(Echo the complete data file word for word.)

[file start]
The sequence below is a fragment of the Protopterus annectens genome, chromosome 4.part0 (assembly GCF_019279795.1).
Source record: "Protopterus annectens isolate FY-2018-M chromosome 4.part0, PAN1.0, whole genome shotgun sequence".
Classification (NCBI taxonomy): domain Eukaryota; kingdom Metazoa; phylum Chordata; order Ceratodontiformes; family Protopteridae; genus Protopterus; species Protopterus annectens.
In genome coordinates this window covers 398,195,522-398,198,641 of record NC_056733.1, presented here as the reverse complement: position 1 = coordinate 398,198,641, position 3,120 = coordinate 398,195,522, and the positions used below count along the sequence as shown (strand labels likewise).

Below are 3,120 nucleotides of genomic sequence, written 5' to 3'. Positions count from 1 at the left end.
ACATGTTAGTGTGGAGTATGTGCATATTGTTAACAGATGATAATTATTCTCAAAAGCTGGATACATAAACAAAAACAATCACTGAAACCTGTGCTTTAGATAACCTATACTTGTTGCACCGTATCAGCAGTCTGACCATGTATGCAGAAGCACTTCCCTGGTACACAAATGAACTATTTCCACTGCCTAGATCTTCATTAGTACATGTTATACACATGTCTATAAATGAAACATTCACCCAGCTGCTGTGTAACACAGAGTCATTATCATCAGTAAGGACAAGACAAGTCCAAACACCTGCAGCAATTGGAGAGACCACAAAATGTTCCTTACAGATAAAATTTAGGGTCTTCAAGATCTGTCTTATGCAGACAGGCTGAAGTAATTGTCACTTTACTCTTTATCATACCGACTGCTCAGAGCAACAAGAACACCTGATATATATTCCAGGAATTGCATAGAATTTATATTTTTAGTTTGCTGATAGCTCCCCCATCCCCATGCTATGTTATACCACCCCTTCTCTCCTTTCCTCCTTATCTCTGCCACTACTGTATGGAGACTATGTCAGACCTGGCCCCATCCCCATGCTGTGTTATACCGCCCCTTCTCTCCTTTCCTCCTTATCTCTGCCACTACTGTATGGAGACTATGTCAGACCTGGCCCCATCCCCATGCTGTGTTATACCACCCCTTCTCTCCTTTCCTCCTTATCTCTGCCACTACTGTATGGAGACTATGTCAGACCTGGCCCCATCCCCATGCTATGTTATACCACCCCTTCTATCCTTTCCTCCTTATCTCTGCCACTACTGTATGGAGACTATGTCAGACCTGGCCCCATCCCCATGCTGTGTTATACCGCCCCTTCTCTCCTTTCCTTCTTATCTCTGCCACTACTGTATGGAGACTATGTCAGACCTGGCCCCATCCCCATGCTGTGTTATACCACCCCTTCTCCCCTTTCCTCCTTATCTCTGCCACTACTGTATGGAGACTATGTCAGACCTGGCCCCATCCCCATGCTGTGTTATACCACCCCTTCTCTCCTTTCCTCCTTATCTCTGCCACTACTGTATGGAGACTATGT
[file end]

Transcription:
The sequence below is a fragment of the Protopterus annectens genome, chromosome 4.part0 (assembly GCF_019279795.1).
Source record: "Protopterus annectens isolate FY-2018-M chromosome 4.part0, PAN1.0, whole genome shotgun sequence".
Classification (NCBI taxonomy): domain Eukaryota; kingdom Metazoa; phylum Chordata; order Ceratodontiformes; family Protopteridae; genus Protopterus; species Protopterus annectens.
In genome coordinates this window covers 398,195,522-398,198,641 of record NC_056733.1, presented here as the reverse complement: position 1 = coordinate 398,198,641, position 3,120 = coordinate 398,195,522, and the positions used below count along the sequence as shown (strand labels likewise).

Below are 3,120 nucleotides of genomic sequence, written 5' to 3'. Positions count from 1 at the left end.
ACATGTTAGTGTGGAGTATGTGCATATTGTTAACAGATGATAATTATTCTCAAAAGCTGGATACATAAACAAAAACAATCACTGAAACCTGTGCTTTAGATAACCTATACTTGTTGCACCGTATCAGCAGTCTGACCATGTATGCAGAAGCACTTCCCTGGTACACAAATGAACTATTTCCACTGCCTAGATCTTCATTAGTACATGTTATACACATGTCTATAAATGAAACATTCACCCAGCTGCTGTGTAACACAGAGTCATTATCATCAGTAAGGACAAGACAAGTCCAAACACCTGCAGCAATTGGAGAGACCACAAAATGTTCCTTACAGATAAAATTTAGGGTCTTCAAGATCTGTCTTATGCAGACAGGCTGAAGTAATTGTCACTTTACTCTTTATCATACCGACTGCTCAGAGCAACAAGAACACCTGATATATATTCCAGGAATTGCATAGAATTTATATTTTTAGTTTGCTGATAGCTCCCCCATCCCCATGCTATGTTATACCACCCCTTCTCTCCTTTCCTCCTTATCTCTGCCACTACTGTATGGAGACTATGTCAGACCTGGCCCCATCCCCATGCTGTGTTATACCGCCCCTTCTCTCCTTTCCTCCTTATCTCTGCCACTACTGTATGGAGACTATGTCAGACCTGGCCCCATCCCCATGCTGTGTTATACCACCCCTTCTCTCCTTTCCTCCTTATCTCTGCCACTACTGTATGGAGACTATGTCAGACCTGGCCCCATCCCCATGCTATGTTATACCACCCCTTCTATCCTTTCCTCCTTATCTCTGCCACTACTGTATGGAGACTATGTCAGACCTGGCCCCATCCCCATGCTGTGTTATACCGCCCCTTCTCTCCTTTCCTTCTTATCTCTGCCACTACTGTATGGAGACTATGTCAGACCTGGCCCCATCCCCATGCTGTGTTATACCACCCCTTCTCCCCTTTCCTCCTTATCTCTGCCACTACTGTATGGAGACTATGTCAGACCTGGCCCCATCCCCATGCTGTGTTATACCACCCCTTCTCTCCTTTCCTCCTTATCTCTGCCACTACTGTATGGAGACTATGT